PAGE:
Adele's new waxwork is unveiled at Madame Tussauds on July 3, 2013 in London.
Fred Duval—FilmMagic/Getty Images
June 17, 2014 2:59 PM EDT

Update Wednesday, June 18 at 10:13 a.m.

YouTube may be aiming to become more of a player in the streaming music game, but some indie labels might not be along for the ride.

In the coming days, Google-owned YouTube is planning to begin removing videos from certain independent acts because their labels could not come to an agreement on YouTube’s revamped royalty terms, according to the Financial Times. The dispute means that videos by artists like Adele and the Arctic Monkeys could be removed in certain markets.

The deals with independent labels have been a sticking point in the development of YouTube’s subscription-based music service, which was originally expected to launch early this year. A trade association that represents independent labels issued a public statement in May claiming that YouTube was trying to strong-arm smaller labels into accepting non-negotiable terms that would offer smaller payouts than competing services such as Spotify and Deezer.

YouTube has declined to comment directly on the negotiations, but it has said the new streaming service will generate more revenue for labels and artists. “Our goal is to continue making YouTube an amazing music experience, both as a global platform for fans and artists to connect, and as a revenue source for the music industry,” spokesman Matt McLernon said in an emailed statement. “We’re adding subscription-based features for music on YouTube with this in mind — to bring our music partners new revenue streams in addition to the hundreds of millions of dollars YouTube already generates for them each year.”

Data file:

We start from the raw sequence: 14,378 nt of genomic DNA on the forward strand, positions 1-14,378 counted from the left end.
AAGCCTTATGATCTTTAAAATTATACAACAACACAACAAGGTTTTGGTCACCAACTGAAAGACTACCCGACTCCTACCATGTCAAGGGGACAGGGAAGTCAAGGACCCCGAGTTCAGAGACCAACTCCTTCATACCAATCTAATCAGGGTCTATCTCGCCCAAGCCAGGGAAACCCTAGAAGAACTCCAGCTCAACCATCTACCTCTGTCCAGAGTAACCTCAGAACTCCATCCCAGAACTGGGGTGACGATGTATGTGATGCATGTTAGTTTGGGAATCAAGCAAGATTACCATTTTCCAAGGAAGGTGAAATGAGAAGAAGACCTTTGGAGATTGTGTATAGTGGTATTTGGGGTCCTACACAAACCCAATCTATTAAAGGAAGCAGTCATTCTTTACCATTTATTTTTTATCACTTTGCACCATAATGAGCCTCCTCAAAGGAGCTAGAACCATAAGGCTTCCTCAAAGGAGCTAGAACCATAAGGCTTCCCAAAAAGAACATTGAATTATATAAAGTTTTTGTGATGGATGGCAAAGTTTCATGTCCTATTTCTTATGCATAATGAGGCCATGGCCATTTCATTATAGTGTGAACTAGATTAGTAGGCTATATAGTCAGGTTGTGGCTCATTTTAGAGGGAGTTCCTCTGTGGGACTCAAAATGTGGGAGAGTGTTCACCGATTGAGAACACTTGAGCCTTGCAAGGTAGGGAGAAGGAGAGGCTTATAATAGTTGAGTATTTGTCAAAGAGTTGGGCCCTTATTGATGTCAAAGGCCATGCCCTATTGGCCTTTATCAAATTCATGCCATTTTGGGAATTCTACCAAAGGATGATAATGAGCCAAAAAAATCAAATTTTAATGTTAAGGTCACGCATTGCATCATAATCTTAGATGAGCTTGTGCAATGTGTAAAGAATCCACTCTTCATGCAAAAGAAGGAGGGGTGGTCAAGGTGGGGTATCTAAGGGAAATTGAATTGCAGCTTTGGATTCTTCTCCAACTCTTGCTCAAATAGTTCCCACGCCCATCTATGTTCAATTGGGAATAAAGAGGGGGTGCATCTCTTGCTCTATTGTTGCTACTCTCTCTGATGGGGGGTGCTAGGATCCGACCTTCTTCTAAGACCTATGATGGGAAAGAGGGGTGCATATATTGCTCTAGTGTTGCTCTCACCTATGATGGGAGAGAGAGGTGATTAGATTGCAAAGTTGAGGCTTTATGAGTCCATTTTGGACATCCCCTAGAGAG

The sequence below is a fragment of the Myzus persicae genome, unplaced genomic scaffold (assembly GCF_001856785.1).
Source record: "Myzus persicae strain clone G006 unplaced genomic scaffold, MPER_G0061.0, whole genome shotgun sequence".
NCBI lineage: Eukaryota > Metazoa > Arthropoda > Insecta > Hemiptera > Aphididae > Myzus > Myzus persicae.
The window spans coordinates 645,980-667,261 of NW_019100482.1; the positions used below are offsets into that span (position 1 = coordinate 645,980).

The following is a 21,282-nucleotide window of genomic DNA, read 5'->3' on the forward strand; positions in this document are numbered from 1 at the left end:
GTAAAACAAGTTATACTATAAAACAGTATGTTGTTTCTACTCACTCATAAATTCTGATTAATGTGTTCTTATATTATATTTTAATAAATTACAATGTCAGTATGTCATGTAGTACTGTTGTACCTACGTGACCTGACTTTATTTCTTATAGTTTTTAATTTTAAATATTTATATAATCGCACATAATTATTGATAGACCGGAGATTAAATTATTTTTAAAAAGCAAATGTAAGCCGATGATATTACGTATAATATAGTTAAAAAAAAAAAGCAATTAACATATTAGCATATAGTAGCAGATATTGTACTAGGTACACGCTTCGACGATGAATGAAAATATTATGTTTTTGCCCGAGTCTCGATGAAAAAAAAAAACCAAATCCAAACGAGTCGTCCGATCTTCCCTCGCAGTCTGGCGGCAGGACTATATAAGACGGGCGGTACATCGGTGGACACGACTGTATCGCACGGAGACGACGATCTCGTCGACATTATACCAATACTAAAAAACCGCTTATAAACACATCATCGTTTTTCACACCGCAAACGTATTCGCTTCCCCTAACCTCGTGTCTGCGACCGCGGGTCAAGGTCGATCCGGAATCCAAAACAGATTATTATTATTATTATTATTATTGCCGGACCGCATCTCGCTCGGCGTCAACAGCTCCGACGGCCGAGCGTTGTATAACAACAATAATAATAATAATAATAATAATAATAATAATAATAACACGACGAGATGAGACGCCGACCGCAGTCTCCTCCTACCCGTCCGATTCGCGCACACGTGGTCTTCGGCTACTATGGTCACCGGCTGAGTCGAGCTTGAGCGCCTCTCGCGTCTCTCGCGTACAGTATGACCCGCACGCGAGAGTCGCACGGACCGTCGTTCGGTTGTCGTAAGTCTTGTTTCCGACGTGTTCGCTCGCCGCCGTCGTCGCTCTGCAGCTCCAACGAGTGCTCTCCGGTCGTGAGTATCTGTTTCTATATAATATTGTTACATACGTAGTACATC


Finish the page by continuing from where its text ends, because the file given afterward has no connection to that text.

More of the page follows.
It’s not clear how widespread the video removals will be. Robert Kyncl, YouTube’s head of content and business operations, told the Financial Times that YouTube has reached deals with about 90 percent of the music industry, including the three major U.S. labels. The remaining labels’ videos will only be removed in the markets where they distribute music—so, for instance, some Adele videos might go offline in the UK, where Adele is signed to independent label XL, but remain available in the U.S., where Adele has a deal with Columbia Records.

YouTube’s new, on-demand paid streaming service is expected to allow users to more easily organize songs by album, listen to songs via YouTube while using other mobile apps and download songs for offline listening. It will enter a crowded market that now also includes Amazon, which launched a music streaming service this week, and Apple, which is buying Beats’ headphone line and music streaming service for $3 billion.

Update: McLernon, the YouTube spokesman, later clarified that the videos in dispute will not be permanently deleted from YouTube in any markets but will instead keep their viewcounts, comments, likes and presence in users’ playlists in case they are later restored.

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